Should either the Applicant or the University wish to appeal against this decision, they have the right to appeal to the Court of Session on a point of law only. Any such appeal must be made within 42 days after the date of intimation of this decision.

Enforcement

If the University fails to comply with this decision, the Commissioner has the right to certify to the Court of Session that the University has failed to comply. The Court has the right to inquire into the matter and may deal with the University as if it had committed a contempt of court.

Margaret Keyse
Head of Enforcement
12 August 2021

Appendix 1: Relevant statutory provisions

Freedom of Information (Scotland) Act 2002

1 General entitlement

(1) A person who requests information from a Scottish public authority which holds it is entitled to be given it by the authority.

(6) This section is subject to sections 2, 9, 12 and 14.

2 Effect of exemptions

(1) To information which is exempt information by virtue of any provision of Part 2, section 1 applies only to the extent that -

(a) the provision does not confer absolute exemption; and

(b) in the circumstances of the case, the public interest in disclosing the information is not outweighed by that in maintaining the exemption.

(2) For the purposes of paragraph (a) of subsection 1, the following provisions of Part 2 (and no others) are to be regarded as conferring absolute exemption -

(e) in subsection (1) of section 38 -

(ii) paragraph (b) where the first condition referred to in that paragraph is satisfied.

30 Prejudice to effective conduct of public affairs

Information is exempt information if its disclosure under this Act-

(c) would otherwise prejudice substantially, or be likely to prejudice substantially, the effective conduct of public affairs.

38 Personal information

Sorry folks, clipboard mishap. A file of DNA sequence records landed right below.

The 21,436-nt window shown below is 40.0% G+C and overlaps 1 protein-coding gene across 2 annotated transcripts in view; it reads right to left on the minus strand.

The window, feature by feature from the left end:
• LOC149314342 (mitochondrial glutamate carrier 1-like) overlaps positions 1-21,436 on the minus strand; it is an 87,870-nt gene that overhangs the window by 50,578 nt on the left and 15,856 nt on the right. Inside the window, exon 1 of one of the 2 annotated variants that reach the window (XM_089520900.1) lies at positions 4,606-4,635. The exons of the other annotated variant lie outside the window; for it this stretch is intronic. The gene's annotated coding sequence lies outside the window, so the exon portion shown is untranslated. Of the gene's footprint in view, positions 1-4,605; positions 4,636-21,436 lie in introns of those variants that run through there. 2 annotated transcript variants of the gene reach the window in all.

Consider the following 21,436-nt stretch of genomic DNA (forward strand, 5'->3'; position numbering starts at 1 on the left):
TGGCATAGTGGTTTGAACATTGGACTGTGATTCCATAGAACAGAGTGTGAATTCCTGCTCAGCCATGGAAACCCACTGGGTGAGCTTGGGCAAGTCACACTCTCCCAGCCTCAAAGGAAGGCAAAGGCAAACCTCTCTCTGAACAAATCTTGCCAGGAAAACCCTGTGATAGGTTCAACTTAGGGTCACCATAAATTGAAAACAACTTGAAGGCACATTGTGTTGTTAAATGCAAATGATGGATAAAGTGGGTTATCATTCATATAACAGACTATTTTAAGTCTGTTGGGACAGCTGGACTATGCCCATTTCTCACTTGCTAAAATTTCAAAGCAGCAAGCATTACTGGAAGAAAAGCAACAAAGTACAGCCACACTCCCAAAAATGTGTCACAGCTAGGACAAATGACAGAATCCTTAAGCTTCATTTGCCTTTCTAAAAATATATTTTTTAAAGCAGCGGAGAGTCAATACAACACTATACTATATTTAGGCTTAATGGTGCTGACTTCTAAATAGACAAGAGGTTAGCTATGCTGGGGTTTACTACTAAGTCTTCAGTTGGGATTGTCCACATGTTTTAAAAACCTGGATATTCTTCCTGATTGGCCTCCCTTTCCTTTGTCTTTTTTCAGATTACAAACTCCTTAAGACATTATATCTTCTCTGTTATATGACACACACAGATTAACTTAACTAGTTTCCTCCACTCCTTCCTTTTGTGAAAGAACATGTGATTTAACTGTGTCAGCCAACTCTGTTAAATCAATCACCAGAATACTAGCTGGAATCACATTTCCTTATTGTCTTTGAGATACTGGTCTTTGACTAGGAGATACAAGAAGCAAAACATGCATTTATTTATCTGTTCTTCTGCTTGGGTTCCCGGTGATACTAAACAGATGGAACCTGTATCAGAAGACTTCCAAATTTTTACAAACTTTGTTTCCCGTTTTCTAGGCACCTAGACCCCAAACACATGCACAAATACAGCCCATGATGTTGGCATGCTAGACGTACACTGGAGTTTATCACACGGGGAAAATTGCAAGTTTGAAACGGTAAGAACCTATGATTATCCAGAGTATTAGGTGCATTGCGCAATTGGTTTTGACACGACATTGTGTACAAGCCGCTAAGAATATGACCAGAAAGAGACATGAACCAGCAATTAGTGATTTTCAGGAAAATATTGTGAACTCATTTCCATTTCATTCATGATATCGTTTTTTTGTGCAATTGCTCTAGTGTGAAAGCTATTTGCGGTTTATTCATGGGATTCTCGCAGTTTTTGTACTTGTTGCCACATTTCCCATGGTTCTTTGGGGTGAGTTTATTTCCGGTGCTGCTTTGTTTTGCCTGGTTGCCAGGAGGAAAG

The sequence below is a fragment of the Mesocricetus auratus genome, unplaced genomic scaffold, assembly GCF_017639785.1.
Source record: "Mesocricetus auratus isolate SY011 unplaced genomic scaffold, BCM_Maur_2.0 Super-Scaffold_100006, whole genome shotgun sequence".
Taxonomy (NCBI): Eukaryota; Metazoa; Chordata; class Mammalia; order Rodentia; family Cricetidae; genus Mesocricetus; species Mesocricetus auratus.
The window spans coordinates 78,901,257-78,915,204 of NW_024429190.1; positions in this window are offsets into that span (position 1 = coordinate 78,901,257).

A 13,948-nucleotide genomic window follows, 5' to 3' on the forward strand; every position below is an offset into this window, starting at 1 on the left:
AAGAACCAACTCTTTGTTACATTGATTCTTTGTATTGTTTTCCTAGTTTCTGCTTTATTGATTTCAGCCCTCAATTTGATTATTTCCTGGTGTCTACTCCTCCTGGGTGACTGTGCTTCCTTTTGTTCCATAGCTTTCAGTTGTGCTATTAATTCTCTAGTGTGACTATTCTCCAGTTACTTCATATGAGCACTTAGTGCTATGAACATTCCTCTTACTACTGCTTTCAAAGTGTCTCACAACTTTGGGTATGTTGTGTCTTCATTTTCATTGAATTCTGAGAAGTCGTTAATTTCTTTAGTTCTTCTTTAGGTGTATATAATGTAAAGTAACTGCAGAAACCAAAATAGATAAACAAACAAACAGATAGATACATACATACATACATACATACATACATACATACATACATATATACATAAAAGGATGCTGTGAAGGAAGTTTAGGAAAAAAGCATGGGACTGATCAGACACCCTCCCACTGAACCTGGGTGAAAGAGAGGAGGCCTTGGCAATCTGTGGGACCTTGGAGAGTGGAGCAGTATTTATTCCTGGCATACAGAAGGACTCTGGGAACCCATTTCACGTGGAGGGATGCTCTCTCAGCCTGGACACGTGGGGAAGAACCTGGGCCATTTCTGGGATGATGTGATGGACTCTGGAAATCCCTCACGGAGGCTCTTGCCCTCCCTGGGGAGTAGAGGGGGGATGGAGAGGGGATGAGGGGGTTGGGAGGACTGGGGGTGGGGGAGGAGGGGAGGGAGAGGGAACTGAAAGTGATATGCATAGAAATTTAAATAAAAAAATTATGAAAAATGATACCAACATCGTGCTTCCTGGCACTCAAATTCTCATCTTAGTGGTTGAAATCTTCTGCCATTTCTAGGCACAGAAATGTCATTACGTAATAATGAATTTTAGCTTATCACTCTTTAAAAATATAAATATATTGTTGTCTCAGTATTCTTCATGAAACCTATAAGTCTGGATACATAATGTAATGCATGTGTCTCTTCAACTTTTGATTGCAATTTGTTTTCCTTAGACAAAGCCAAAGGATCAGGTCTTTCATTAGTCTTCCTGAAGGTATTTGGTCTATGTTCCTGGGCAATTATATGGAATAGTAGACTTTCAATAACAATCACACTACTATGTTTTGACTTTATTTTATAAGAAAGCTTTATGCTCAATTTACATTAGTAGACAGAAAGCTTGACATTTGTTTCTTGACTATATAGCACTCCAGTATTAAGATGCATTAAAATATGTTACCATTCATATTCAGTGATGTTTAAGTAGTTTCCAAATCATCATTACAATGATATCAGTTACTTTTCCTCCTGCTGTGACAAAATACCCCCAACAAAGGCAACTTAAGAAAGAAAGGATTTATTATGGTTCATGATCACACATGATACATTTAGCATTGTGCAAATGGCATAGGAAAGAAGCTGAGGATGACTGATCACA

(1) Information is exempt information if it constitutes-

(b) personal data and the first, second or third condition is satisfied (see subsections (2A) to (3A);

(5) In this section-

"personal data" and "processing" have the same meaning as in Parts 5 to 7 of the Data Protection Act 2018 (see section 3(2), (4) and (14) of that Act);

39 Health, safety and the environment

(1) Information is exempt information if its disclosure under this Act would, or would be likely to, endanger the physical or mental health or the safety of an individual.

Data Protection Act 2018

3 Terms relating to the processing of personal data

(2) "Personal data" means any information relating to an identified or identifiable living individual (subject to section 14(c)).

(3) "Identifiable living individual" means a living individual who can be identified, directly or indirectly, in particular by reference to -

(a) an identifier, such as a name, an identification number, location data or an online identifier, or

(b) one or more factors specific to the physical, physiological, genetic, mental, economic, cultural or social identity of the individual.


[1] CURIA - Documents (europa.eu)

[2] https://www.itspublicknowledge.info/ApplicationsandDecisions/Decisions/2019/201801904.aspx

[3] https://www.itspublicknowledge.info/Law/FOISA-EIRsGuidance/section39/Section39.aspx

[4] https://www.itspublicknowledge.info/ApplicationsandDecisions/Decisions/2019/201801904.aspx


Link to PDF of Decision 121/2021 (232 KB)